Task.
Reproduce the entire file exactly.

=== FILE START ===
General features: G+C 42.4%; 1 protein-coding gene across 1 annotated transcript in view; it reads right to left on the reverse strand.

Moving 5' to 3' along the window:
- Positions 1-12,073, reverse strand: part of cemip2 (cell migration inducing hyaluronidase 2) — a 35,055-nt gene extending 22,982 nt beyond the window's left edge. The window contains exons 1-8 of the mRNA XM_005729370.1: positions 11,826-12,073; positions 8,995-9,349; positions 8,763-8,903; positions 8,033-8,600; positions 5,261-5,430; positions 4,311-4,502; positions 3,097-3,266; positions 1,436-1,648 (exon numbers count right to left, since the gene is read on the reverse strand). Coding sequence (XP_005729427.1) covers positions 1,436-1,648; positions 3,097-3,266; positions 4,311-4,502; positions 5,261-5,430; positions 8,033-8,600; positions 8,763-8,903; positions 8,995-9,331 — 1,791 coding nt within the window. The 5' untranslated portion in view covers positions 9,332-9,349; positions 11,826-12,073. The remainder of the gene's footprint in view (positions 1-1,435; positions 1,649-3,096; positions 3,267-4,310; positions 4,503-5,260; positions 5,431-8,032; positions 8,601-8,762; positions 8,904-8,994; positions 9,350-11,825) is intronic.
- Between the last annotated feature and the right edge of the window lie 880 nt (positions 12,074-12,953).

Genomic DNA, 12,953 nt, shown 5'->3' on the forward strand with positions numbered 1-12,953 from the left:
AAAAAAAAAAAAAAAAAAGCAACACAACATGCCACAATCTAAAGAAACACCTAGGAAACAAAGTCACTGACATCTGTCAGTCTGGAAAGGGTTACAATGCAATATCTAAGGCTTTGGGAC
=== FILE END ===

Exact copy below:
General features: G+C 42.4%; 1 protein-coding gene across 1 annotated transcript in view; it reads right to left on the reverse strand.

Moving 5' to 3' along the window:
- Positions 1-12,073, reverse strand: part of cemip2 (cell migration inducing hyaluronidase 2) — a 35,055-nt gene extending 22,982 nt beyond the window's left edge. The window contains exons 1-8 of the mRNA XM_005729370.1: positions 11,826-12,073; positions 8,995-9,349; positions 8,763-8,903; positions 8,033-8,600; positions 5,261-5,430; positions 4,311-4,502; positions 3,097-3,266; positions 1,436-1,648 (exon numbers count right to left, since the gene is read on the reverse strand). Coding sequence (XP_005729427.1) covers positions 1,436-1,648; positions 3,097-3,266; positions 4,311-4,502; positions 5,261-5,430; positions 8,033-8,600; positions 8,763-8,903; positions 8,995-9,331 — 1,791 coding nt within the window. The 5' untranslated portion in view covers positions 9,332-9,349; positions 11,826-12,073. The remainder of the gene's footprint in view (positions 1-1,435; positions 1,649-3,096; positions 3,267-4,310; positions 4,503-5,260; positions 5,431-8,032; positions 8,601-8,762; positions 8,904-8,994; positions 9,350-11,825) is intronic.
- Between the last annotated feature and the right edge of the window lie 880 nt (positions 12,074-12,953).

Genomic DNA, 12,953 nt, shown 5'->3' on the forward strand with positions numbered 1-12,953 from the left:
AAAAAAAAAAAAAAAAAAGCAACACAACATGCCACAATCTAAAGAAACACCTAGGAAACAAAGTCACTGACATCTGTCAGTCTGGAAAGGGTTACAATGCAATATCTAAGGCTTTGGGAC